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Trucking rest stop plea to parliamentary inquiry

ATA and NatRoad spotlight infrastructure, safety tech and education needs

 

The Australian Trucking Association (ATA) and National Road Transport Association (Natroad) have made their cases to Joint Select Committee on Road Safety, with better rest stops a key theme of their submissions.

The inquiry is probing the impact of road trauma and how to support the Australian Parliament’s resolve to reduce incidents on roads. 

ATA chief of staff Bill McKinley emphasises the need for consistent, mandatory standards for truck rest areas for the benefit of drivers.

“We still need consistent standards for building rest areas, including basic amenities like toilets, water and shade,” McKinley says.  

“The road is a truck driver’s workplace; they deserve to have access to facilities like any other worker.”

McKinley notes some progress is being made on rest areas but more is needed. 

“In our submission, we noted that rest areas on Australia’s major highways were not eligible for funding under the Heavy Vehicle Safety and Productivity Program,” he says. 

“Under round seven of the program, announced in March, those rest areas can now be funded.” 

McKinley also highlighs the need to accelerate the uptake of proven safety technologies. 

“If implemented with an extension of mandatory electronic stability control to new rigid trucks, mandating autonomous emergency braking would save 102 lives and prevent 2,564 serious injuries on our roads,” he says.  

“The ATA supports a vision zero target. Every road user should be able to get home safely, every day. 

“We need safer roads, safer vehicles, better safety systems and better information to link it all together.”

ATA’s submission also addresses the “overwhelming” number of certification and customer audits, spruiking the credentials of its TruckSafe accreditation program.

“TruckSafe certification is an assurance for everyone that trucking businesses are safe, but there are two government certification schemes and many industry customers insist on doing their own safety audits too,” McKinley says. 


How the ATA put its payment case forward to a senate committee, here


Meanwhile, NatRoad’s submission focuses on three key policy areas:

  • improved data and information about causes, trends and patterns of incidents
  • appropriate infrastructure, including heavy vehicle rest areas
  • education for light vehicle drivers on driving around heavy vehicles.

Represented by compliance and workplace advisor Richard Calver, NatRoad calls for better research relating to the causes of heavy vehicle crashes and key factors with identifying trends and patterns.

“We have very good data that comes out of the National Truck Accident Research Centre which is privately funded.

“That data needs to be supplemented by a range of other information, that shows trends, patterns and causes over time.  

“One of the ways to get better data and a better understanding of heavy vehicle incidents is as we indicated in the written submission: to expand the role of the Australian Transport Safety Bureau so that it has the function of investigating incidents involving heavy vehicles.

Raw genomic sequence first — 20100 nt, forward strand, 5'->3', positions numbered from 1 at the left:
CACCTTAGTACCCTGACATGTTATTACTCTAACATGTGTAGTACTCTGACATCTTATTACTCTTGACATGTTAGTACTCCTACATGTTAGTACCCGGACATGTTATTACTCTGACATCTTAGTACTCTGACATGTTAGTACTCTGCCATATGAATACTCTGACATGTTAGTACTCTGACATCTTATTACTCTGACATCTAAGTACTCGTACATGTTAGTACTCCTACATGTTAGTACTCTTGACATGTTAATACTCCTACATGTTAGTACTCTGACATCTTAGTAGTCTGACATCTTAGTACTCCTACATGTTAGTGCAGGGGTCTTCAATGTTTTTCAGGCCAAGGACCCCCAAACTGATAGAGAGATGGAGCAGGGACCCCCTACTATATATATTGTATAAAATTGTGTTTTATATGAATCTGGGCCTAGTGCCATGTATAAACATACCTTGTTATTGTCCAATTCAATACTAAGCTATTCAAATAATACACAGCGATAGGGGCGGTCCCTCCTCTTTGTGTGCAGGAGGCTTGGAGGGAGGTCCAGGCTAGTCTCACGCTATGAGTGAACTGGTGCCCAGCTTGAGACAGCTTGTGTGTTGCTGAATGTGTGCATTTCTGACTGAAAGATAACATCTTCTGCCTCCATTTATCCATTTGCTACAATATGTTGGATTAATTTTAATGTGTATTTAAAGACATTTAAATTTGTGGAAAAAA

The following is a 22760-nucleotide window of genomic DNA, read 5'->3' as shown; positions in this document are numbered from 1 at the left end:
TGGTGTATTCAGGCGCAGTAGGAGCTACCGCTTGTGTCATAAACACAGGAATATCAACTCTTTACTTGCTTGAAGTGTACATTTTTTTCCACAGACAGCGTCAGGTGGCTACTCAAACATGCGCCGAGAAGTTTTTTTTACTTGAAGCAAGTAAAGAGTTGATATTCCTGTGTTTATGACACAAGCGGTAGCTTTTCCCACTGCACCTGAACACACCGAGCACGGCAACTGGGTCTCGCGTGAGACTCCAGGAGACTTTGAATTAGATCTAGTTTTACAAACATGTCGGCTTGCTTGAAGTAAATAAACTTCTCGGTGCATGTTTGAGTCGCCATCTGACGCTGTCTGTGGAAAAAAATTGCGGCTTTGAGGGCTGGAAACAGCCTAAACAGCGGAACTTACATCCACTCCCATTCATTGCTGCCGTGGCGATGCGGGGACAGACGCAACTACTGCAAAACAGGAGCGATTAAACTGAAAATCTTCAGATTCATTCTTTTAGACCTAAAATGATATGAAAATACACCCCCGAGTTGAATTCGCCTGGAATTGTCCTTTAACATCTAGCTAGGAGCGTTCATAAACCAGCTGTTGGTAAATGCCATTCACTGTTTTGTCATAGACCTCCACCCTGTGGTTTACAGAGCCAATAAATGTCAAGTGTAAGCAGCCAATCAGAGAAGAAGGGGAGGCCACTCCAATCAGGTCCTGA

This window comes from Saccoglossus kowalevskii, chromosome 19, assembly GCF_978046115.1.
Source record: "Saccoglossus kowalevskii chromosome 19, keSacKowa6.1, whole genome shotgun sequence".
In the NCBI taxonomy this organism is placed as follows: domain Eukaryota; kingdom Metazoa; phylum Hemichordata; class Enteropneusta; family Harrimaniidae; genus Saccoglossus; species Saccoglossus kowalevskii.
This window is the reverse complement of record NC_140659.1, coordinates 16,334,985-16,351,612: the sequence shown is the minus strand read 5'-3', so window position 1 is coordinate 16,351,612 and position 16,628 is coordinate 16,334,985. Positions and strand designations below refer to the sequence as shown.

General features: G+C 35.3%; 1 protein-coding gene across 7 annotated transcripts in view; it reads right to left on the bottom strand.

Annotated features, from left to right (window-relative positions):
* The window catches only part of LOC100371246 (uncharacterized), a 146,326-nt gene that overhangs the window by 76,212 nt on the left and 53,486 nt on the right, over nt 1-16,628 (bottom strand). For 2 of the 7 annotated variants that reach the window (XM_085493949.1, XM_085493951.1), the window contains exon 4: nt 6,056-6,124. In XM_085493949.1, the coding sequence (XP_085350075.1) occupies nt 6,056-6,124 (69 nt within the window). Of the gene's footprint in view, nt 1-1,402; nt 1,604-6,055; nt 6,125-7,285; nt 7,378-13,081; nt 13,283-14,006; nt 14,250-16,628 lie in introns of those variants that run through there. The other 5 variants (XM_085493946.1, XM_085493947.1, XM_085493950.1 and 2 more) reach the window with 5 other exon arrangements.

“These must be no-fault investigations.

“It is NatRoad policy that a dedicated authority such as the Australian Transport Safety Bureau be given power to promptly and fully investigate serious heavy vehicle accidents and to share the results and recommendations publicly so that all industry participants can take the appropriate action to reduce the road toll.

“That role should also encompass better research on trends and causal factors and should be linked to the work done by other agencies, such as the Office of Road Safety and the Bureau of Infrastructure, Transport and Regional Economics (BITRE).”

Like the ATA, NatRoad stresses the importance of heavy vehicle rest areas and says they should be included as a pre-condition in tenders for new infrastructure. 

“These rest areas are an integral component of proper fatigue management for heavy vehicle drivers.

“The management of fatigue through practical steps to assist the industry via rest areas with appropriate facilities is one way to assist to reduce fatigue-related incidents.”

NatRoad also reiterates the need for further education of light vehicle drivers on how to drive around heavy vehicles. 

“We reiterate the message that improved learner driver education about how to share the road safely must be a core element of improving road safety.

“One aspect of a Safe System is to examine interactions between all types of road users and the interaction between light and heavy vehicle drivers needs to be framed by reference to concerted education about the behaviour of heavy vehicles and the do’s and don’ts like not overtaking a turning truck or cutting in front, especially on high speed roads.”

 

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